While I appreciate Rhiannon Ferriday's dedication in her pursuit to save the environment via veganism ("Hypocrisy Now," April 20), I would pit a pound of Tule Fog Farm pork against a cup of soygurt in a sustainability contest any day.
Like the sustainable livestock raised by numerous local farmers, Tule Fog pigs are born in Humboldt and eat grass (a crop requiring little or no fossil fuel input). By also eating food waste that would otherwise get trucked out of county to landfills, these pigs could hardly have a smaller carbon footprint. Compare this with soygurt: beans grown at best somewhere else in North America (at worst, China) then turned into yogurt in goodness-knows-where (not Humboldt) and brought here on a refrigerated semi-truck. How "green" is that? Any food, vegan or not, is only as sustainable as the miles it travels to get to your plate.
Luckily, there are lots of ways to eat in an environmentally-conscious fashion; veganism isn't the only, nor is it the "greenest." Whatever our dietary preferences, we in Humboldt are lucky to have access to lots of locally grown food, as highlighted by Laura B. Johnson in her profile of local farms ("Grab it by the Horns," April 20). While the carnivores feast on Shakefork chicken, our vegan friends can also find protein sources at the farmers market, such as Warren Creek dried beans. And any of us, if we choose, can abstain from the Mexican zucchinis trucked here all winter, opting for local kale instead. Come summer, the local zucchinis will taste better than the ones that rode here on a semi — especially after we spend the winter and spring awaiting their arrival.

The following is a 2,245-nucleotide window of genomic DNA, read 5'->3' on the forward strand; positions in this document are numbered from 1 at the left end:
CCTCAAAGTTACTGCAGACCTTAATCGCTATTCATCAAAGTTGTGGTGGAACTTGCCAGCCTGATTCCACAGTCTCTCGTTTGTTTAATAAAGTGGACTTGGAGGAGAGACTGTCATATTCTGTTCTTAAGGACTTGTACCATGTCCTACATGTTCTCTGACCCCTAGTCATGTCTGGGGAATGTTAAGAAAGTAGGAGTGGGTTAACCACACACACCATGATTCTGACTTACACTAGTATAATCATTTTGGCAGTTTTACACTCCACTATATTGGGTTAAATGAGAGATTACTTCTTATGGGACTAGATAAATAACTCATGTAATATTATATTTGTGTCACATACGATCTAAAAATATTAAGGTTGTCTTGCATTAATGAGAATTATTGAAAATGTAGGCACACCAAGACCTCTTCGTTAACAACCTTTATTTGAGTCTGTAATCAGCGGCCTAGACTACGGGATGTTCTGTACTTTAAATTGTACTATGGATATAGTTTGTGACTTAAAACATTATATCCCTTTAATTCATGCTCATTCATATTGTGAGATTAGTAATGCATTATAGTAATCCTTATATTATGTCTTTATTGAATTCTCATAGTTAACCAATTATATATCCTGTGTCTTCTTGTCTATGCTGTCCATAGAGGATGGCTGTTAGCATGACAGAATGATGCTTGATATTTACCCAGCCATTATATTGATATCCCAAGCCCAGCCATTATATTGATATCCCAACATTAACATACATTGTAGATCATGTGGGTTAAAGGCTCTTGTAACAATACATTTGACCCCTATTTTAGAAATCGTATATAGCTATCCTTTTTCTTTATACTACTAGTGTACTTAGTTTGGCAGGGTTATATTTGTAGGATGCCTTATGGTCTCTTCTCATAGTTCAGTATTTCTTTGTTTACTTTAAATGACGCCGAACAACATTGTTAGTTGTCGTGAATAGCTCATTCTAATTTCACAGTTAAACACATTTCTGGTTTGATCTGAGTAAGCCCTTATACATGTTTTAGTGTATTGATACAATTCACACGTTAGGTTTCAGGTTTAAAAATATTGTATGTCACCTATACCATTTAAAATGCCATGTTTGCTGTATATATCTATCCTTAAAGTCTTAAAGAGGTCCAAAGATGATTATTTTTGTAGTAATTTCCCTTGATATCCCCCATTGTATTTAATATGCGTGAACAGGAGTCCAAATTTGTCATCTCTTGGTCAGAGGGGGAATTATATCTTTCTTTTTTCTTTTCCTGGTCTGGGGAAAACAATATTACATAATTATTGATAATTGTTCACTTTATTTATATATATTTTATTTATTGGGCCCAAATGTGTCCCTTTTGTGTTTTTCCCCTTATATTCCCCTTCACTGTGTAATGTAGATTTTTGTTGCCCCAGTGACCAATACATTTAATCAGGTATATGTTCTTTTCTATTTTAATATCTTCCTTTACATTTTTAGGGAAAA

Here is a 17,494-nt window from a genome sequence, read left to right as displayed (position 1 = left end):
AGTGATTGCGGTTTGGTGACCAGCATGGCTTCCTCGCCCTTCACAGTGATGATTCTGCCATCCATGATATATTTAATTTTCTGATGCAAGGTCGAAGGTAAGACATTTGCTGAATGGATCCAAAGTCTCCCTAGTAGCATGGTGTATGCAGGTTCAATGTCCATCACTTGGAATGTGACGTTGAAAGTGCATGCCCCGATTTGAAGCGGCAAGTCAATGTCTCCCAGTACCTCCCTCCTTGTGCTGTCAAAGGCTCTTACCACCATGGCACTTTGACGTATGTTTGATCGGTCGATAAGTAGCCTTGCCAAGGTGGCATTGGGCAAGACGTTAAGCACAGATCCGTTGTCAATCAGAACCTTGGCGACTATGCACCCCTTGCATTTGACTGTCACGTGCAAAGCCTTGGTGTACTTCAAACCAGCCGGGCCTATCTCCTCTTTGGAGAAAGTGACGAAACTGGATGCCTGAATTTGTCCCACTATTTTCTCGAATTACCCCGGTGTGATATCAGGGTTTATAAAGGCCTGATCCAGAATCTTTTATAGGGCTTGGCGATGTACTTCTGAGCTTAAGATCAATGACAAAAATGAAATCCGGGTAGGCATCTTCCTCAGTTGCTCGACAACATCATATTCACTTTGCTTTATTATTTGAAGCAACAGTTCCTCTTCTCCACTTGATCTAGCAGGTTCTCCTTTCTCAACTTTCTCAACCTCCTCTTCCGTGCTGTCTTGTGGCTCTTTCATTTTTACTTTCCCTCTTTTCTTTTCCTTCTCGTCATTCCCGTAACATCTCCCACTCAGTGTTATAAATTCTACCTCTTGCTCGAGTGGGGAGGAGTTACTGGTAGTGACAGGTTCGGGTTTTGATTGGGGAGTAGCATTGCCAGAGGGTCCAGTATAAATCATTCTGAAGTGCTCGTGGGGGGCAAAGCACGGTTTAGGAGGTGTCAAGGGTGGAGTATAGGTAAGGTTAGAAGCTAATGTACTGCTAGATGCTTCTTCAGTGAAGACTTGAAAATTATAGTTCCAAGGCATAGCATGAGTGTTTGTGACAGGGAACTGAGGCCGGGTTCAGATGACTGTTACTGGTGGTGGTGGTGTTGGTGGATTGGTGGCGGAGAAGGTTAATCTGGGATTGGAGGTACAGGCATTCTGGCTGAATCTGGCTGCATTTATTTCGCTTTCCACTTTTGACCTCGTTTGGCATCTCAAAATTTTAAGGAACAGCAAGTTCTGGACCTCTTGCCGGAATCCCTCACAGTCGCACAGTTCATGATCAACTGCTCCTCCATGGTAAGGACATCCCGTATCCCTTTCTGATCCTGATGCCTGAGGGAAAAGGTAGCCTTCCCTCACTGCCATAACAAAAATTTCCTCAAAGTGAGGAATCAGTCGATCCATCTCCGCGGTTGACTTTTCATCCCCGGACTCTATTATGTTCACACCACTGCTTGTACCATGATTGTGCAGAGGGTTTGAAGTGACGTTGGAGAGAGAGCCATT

Most of us are trying to do good with the choices we make, and our budgets or our tastes may lead us to make compromises (so far, there seems to be no locally-grown chocolate). Some of my closest friends are vegan, and we have cooked many wonderful meals together; I know veganism can be an admirable choice. So can meat-eating.
Maggie McKnight, Arcata,
I have to respectfully disagree with claims that Rhiannon Ferriday makes in her column.
First, having one less child will reduce your environmental impact much more than switching to a vegan diet, especially since a very large fraction of a person's impact comes simply from living in the USA no matter what your lifestyle choices.
Second, according to a United Nations report, "Livestock's Long Shadow," animal agriculture produces 16 percent of net greenhouse gas emissions, not 51 percent, and half of the 16 percent is from land use changes. Here on the North Coast, if you eat grass fed beef, the greenhouse gas impact will be substantially reduced.
The most basic increase in impacts from animal agriculture over the past 75 years has come from the switch to intensive industrial methods rather than there being an inherently high impact from raising animals and eating animal products. Traditionally, raising animals for food gave humans indirect access to food sources that would otherwise be inedible to humans, such as grass. Cattle are then simply filling an ecological niche formerly occupied by deer and elk.
The solutions are to raise animals using more sustainable, less intensive methods, and to reduce, rather than eliminate, meat consumption. I know a number of former vegans and vegetarians who have gone in this direction.
Expecting a large percentage of our population to switch to veganism or vegetarianism is, I think, very unlikely and very unrealistic.
I have no children and have a very low total environmental impact. I do not feel guilty about my meat consumption. You can be the judge of whether I am a hypocrite.
Michael Winkler, Arcata